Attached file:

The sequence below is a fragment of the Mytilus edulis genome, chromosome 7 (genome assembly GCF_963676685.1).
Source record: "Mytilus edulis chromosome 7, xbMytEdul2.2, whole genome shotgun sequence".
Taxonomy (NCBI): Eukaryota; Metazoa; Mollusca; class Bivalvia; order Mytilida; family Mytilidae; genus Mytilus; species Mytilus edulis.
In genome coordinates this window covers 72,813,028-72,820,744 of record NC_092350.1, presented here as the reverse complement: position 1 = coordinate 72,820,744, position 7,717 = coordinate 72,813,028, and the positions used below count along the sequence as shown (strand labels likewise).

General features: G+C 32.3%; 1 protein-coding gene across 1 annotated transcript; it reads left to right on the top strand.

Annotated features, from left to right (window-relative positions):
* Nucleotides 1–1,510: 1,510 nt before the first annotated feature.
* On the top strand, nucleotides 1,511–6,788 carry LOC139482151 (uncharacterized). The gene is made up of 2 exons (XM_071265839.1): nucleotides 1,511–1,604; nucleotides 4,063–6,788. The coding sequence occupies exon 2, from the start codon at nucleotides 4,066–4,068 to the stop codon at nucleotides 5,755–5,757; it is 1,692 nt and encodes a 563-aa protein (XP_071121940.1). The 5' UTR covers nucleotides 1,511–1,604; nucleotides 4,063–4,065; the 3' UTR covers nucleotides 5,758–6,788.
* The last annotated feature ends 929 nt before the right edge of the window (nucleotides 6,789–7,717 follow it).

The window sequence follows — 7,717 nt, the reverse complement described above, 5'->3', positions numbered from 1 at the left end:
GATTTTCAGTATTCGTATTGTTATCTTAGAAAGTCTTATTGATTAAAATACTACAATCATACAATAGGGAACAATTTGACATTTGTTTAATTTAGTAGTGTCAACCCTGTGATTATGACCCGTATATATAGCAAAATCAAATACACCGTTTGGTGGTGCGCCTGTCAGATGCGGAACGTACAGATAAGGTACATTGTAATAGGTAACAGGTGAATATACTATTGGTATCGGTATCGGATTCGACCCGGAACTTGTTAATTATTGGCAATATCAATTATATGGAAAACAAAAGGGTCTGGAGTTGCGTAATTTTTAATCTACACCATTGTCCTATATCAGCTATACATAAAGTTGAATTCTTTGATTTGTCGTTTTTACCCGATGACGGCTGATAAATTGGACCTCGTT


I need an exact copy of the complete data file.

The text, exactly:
The sequence below is a fragment of the Mytilus edulis genome, chromosome 7 (genome assembly GCF_963676685.1).
Source record: "Mytilus edulis chromosome 7, xbMytEdul2.2, whole genome shotgun sequence".
Taxonomy (NCBI): Eukaryota; Metazoa; Mollusca; class Bivalvia; order Mytilida; family Mytilidae; genus Mytilus; species Mytilus edulis.
In genome coordinates this window covers 72,813,028-72,820,744 of record NC_092350.1, presented here as the reverse complement: position 1 = coordinate 72,820,744, position 7,717 = coordinate 72,813,028, and the positions used below count along the sequence as shown (strand labels likewise).

General features: G+C 32.3%; 1 protein-coding gene across 1 annotated transcript; it reads left to right on the top strand.

Annotated features, from left to right (window-relative positions):
* Nucleotides 1–1,510: 1,510 nt before the first annotated feature.
* On the top strand, nucleotides 1,511–6,788 carry LOC139482151 (uncharacterized). The gene is made up of 2 exons (XM_071265839.1): nucleotides 1,511–1,604; nucleotides 4,063–6,788. The coding sequence occupies exon 2, from the start codon at nucleotides 4,066–4,068 to the stop codon at nucleotides 5,755–5,757; it is 1,692 nt and encodes a 563-aa protein (XP_071121940.1). The 5' UTR covers nucleotides 1,511–1,604; nucleotides 4,063–4,065; the 3' UTR covers nucleotides 5,758–6,788.
* The last annotated feature ends 929 nt before the right edge of the window (nucleotides 6,789–7,717 follow it).

The window sequence follows — 7,717 nt, the reverse complement described above, 5'->3', positions numbered from 1 at the left end:
GATTTTCAGTATTCGTATTGTTATCTTAGAAAGTCTTATTGATTAAAATACTACAATCATACAATAGGGAACAATTTGACATTTGTTTAATTTAGTAGTGTCAACCCTGTGATTATGACCCGTATATATAGCAAAATCAAATACACCGTTTGGTGGTGCGCCTGTCAGATGCGGAACGTACAGATAAGGTACATTGTAATAGGTAACAGGTGAATATACTATTGGTATCGGTATCGGATTCGACCCGGAACTTGTTAATTATTGGCAATATCAATTATATGGAAAACAAAAGGGTCTGGAGTTGCGTAATTTTTAATCTACACCATTGTCCTATATCAGCTATACATAAAGTTGAATTCTTTGATTTGTCGTTTTTACCCGATGACGGCTGATAAATTGGACCTCGTT